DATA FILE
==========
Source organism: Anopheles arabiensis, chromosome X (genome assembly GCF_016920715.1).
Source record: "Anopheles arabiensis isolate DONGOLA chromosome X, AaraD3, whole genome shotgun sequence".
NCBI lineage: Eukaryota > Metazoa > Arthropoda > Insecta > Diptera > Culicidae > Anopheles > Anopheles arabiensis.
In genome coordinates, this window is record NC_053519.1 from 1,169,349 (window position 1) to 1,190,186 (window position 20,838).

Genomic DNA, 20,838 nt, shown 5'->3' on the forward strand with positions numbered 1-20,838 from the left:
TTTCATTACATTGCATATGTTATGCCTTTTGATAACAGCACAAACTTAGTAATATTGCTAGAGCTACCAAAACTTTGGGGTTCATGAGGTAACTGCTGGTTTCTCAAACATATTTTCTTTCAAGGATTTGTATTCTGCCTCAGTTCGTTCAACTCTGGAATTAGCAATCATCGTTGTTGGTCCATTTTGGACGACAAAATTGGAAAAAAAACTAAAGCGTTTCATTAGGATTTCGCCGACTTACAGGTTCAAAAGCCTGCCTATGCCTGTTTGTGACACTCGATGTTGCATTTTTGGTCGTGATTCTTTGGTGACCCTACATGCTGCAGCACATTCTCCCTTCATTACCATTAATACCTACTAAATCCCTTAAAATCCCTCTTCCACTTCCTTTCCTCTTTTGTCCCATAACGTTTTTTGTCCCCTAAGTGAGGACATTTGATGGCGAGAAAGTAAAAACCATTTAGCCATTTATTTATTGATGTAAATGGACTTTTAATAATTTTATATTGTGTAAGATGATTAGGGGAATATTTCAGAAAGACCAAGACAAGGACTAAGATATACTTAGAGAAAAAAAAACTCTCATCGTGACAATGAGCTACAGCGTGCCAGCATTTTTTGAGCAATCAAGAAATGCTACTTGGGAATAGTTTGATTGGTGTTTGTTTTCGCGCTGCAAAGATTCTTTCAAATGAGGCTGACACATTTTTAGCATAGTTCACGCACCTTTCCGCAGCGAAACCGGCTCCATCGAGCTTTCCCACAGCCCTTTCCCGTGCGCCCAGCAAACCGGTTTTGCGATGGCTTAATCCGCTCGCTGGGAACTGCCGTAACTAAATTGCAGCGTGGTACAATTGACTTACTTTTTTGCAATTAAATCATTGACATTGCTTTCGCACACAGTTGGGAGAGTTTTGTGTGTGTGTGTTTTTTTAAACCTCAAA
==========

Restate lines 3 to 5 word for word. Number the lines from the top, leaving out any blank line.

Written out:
NCBI lineage: Eukaryota > Metazoa > Arthropoda > Insecta > Diptera > Culicidae > Anopheles > Anopheles arabiensis.
In genome coordinates, this window is record NC_053519.1 from 1,169,349 (window position 1) to 1,190,186 (window position 20,838).

Genomic DNA, 20,838 nt, shown 5'->3' on the forward strand with positions numbered 1-20,838 from the left: